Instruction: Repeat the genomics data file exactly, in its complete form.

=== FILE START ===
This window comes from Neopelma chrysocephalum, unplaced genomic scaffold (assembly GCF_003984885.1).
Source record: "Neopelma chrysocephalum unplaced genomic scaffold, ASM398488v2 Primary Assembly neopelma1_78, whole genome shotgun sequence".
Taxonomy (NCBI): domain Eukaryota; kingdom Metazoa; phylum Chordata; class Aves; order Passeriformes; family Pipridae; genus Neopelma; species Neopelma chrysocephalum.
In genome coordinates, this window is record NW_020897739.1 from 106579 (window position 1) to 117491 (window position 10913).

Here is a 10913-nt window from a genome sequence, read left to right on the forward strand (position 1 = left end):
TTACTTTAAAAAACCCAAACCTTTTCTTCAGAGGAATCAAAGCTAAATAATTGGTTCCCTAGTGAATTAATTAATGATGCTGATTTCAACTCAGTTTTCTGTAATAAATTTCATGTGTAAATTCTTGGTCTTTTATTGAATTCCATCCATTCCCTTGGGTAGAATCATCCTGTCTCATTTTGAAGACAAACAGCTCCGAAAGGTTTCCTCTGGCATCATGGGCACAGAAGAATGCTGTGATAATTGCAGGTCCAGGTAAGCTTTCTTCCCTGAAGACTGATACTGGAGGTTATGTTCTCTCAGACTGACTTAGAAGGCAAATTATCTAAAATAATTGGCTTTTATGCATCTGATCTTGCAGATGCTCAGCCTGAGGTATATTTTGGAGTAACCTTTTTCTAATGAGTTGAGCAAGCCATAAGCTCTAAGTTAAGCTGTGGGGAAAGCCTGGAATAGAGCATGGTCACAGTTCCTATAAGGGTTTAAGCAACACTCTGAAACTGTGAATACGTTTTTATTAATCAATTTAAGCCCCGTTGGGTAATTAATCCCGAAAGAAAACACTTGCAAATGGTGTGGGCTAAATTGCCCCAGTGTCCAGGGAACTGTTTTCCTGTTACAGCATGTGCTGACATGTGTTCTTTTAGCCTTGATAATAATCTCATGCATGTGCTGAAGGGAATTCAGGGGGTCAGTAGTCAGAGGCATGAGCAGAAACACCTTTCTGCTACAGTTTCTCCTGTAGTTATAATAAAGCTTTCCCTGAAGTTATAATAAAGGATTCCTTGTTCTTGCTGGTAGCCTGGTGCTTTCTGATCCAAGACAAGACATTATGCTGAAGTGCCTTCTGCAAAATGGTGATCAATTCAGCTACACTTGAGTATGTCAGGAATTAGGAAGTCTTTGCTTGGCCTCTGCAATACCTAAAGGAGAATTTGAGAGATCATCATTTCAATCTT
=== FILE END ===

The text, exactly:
This window comes from Neopelma chrysocephalum, unplaced genomic scaffold (assembly GCF_003984885.1).
Source record: "Neopelma chrysocephalum unplaced genomic scaffold, ASM398488v2 Primary Assembly neopelma1_78, whole genome shotgun sequence".
Taxonomy (NCBI): domain Eukaryota; kingdom Metazoa; phylum Chordata; class Aves; order Passeriformes; family Pipridae; genus Neopelma; species Neopelma chrysocephalum.
In genome coordinates, this window is record NW_020897739.1 from 106579 (window position 1) to 117491 (window position 10913).

Here is a 10913-nt window from a genome sequence, read left to right on the forward strand (position 1 = left end):
TTACTTTAAAAAACCCAAACCTTTTCTTCAGAGGAATCAAAGCTAAATAATTGGTTCCCTAGTGAATTAATTAATGATGCTGATTTCAACTCAGTTTTCTGTAATAAATTTCATGTGTAAATTCTTGGTCTTTTATTGAATTCCATCCATTCCCTTGGGTAGAATCATCCTGTCTCATTTTGAAGACAAACAGCTCCGAAAGGTTTCCTCTGGCATCATGGGCACAGAAGAATGCTGTGATAATTGCAGGTCCAGGTAAGCTTTCTTCCCTGAAGACTGATACTGGAGGTTATGTTCTCTCAGACTGACTTAGAAGGCAAATTATCTAAAATAATTGGCTTTTATGCATCTGATCTTGCAGATGCTCAGCCTGAGGTATATTTTGGAGTAACCTTTTTCTAATGAGTTGAGCAAGCCATAAGCTCTAAGTTAAGCTGTGGGGAAAGCCTGGAATAGAGCATGGTCACAGTTCCTATAAGGGTTTAAGCAACACTCTGAAACTGTGAATACGTTTTTATTAATCAATTTAAGCCCCGTTGGGTAATTAATCCCGAAAGAAAACACTTGCAAATGGTGTGGGCTAAATTGCCCCAGTGTCCAGGGAACTGTTTTCCTGTTACAGCATGTGCTGACATGTGTTCTTTTAGCCTTGATAATAATCTCATGCATGTGCTGAAGGGAATTCAGGGGGTCAGTAGTCAGAGGCATGAGCAGAAACACCTTTCTGCTACAGTTTCTCCTGTAGTTATAATAAAGCTTTCCCTGAAGTTATAATAAAGGATTCCTTGTTCTTGCTGGTAGCCTGGTGCTTTCTGATCCAAGACAAGACATTATGCTGAAGTGCCTTCTGCAAAATGGTGATCAATTCAGCTACACTTGAGTATGTCAGGAATTAGGAAGTCTTTGCTTGGCCTCTGCAATACCTAAAGGAGAATTTGAGAGATCATCATTTCAATCTT